When designing anything, whether it be a machine, a program, or a process, there are always a few key factors to consider that can determine the validity of the design. Over the past decade, water and wastewater treatment methods have been focused on developing solutions for the water scarcity epidemic with additional emphasis on sustainability. Seawater reverse osmosis (SWRO) plant design requires careful analysis with several criteria to consider in the design of these systems.
Using seawater desalination RO treatment systems, coastal communities and island nations can achieve clean and safe water. So why do some countries utilize this advanced treatment technology, while others do not?
A large treatment plant includes several treatment processes that contribute to providing quality recycled water pursuant to the state of California Title 22 regulations. Major treatment processes include raw wastewater pumping, preliminary treatment, primary treatment, secondary treatment, tertiary treatment with Parkson DynaSand® filters, and disinfection.
The Basin Creek Reservoir in Butte, MT served its community with pristine water from both sides of the Continental Divide for nearly 100 years. In 2010, a pine beetle infestation killed most of the trees surrounding the reservoir, many of which fell into the water, increasing the natural organic matter (NOM) level.
Reverse osmosis (RO) systems offer power plant owners and operators a reliable and well-proven water treatment solution. However, designing and caring for an RO system requires a thorough understanding of a plant’s water supply and the technology’s capabilities. The final article of this three-part series will address RO system operation and maintenance best practices.
As industrial facilities continually look for ways to reduce capital costs and decrease installation timelines associated with water treatment and other systems, the practice of containerizing equipment has become more prevalent. A containerized system offers many benefits of lower costs than comparable field erected buildings, faster timelines, and lower field installation requirements.
The success of a new reverse osmosis (RO) membrane system is often directly related to its pretreatment. The previous section of this article discussed RO design issues and introduced how a pilot study should include a study of its probable pretreatment equipment since the pretreatment performance will directly affect the performance of the RO system. However, piloting the upstream processes can be challenging in sizing these components for the pilot RO unit’s low flow rate.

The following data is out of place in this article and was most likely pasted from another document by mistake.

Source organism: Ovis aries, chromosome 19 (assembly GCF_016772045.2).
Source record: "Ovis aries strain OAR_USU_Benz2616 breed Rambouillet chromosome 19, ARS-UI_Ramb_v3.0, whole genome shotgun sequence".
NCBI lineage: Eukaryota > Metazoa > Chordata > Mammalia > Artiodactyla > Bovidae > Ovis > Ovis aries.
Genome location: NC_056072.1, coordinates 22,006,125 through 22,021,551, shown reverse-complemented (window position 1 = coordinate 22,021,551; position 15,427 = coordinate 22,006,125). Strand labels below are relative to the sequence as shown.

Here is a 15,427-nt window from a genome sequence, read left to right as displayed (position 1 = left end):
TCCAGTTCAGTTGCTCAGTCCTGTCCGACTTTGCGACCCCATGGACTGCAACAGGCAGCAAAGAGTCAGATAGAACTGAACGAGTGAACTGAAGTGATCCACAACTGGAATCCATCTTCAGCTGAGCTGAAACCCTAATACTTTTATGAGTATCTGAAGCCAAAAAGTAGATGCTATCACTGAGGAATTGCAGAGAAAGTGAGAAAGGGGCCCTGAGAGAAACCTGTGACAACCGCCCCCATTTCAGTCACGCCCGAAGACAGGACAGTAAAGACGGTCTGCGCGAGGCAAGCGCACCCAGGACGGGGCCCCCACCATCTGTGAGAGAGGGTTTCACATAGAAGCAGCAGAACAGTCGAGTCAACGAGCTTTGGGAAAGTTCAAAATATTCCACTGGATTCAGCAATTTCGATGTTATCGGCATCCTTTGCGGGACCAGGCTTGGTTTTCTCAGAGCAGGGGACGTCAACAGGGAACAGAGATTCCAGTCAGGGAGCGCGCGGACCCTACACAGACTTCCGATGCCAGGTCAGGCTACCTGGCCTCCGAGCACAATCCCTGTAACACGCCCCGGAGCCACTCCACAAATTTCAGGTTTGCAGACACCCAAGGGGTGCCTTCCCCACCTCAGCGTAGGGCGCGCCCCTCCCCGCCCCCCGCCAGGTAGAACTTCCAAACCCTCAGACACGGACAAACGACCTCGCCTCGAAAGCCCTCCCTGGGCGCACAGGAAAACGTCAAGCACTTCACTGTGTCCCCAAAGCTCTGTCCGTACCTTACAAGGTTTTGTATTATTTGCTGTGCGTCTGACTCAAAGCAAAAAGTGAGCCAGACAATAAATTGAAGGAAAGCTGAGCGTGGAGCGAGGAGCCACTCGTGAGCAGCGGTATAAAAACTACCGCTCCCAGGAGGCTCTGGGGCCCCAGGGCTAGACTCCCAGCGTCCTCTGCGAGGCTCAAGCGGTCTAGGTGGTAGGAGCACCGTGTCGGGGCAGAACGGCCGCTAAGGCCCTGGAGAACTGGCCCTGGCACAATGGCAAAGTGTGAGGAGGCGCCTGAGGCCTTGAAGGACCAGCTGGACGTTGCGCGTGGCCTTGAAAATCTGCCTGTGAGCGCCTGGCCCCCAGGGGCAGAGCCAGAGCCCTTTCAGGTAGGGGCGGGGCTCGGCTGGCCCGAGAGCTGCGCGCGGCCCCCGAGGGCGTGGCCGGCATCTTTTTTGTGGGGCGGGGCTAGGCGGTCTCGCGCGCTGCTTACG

With time, labor, and money at a premium, state-of-the-art controls on filtration equipment can ease the burden on operators while improving uptime and lowering costs.
Reverse osmosis (RO) systems offer power plant owners and operators a reliable and well-proven water treatment solution. However, designing and caring for an RO system requires a thorough understanding of a plant’s water supply and the technology’s capabilities. Part one of this series will review the importance of water samples and pilot studies as plant engineers begin to design an RO system to match their needs.
Shelco Filters' MicroVantage™ high efficiency filter cartridges are the ideal choice when high retention efficiency and outstanding value are essential. Our product range includes high efficiency and absolute rated melt blown depth and pleated filter cartridges to provide multiple options for the filtration process.
Electrodeionization (EDI) is a widely used water treatment process. EDI technology is an electrochemical process that uses ion selective membranes and an electrical current to continuously remove ions from water. The process uses ion exchange resin to remove the ions from the feed stream, producing pure water.
Increase filtration capacity and performance in existing footprint.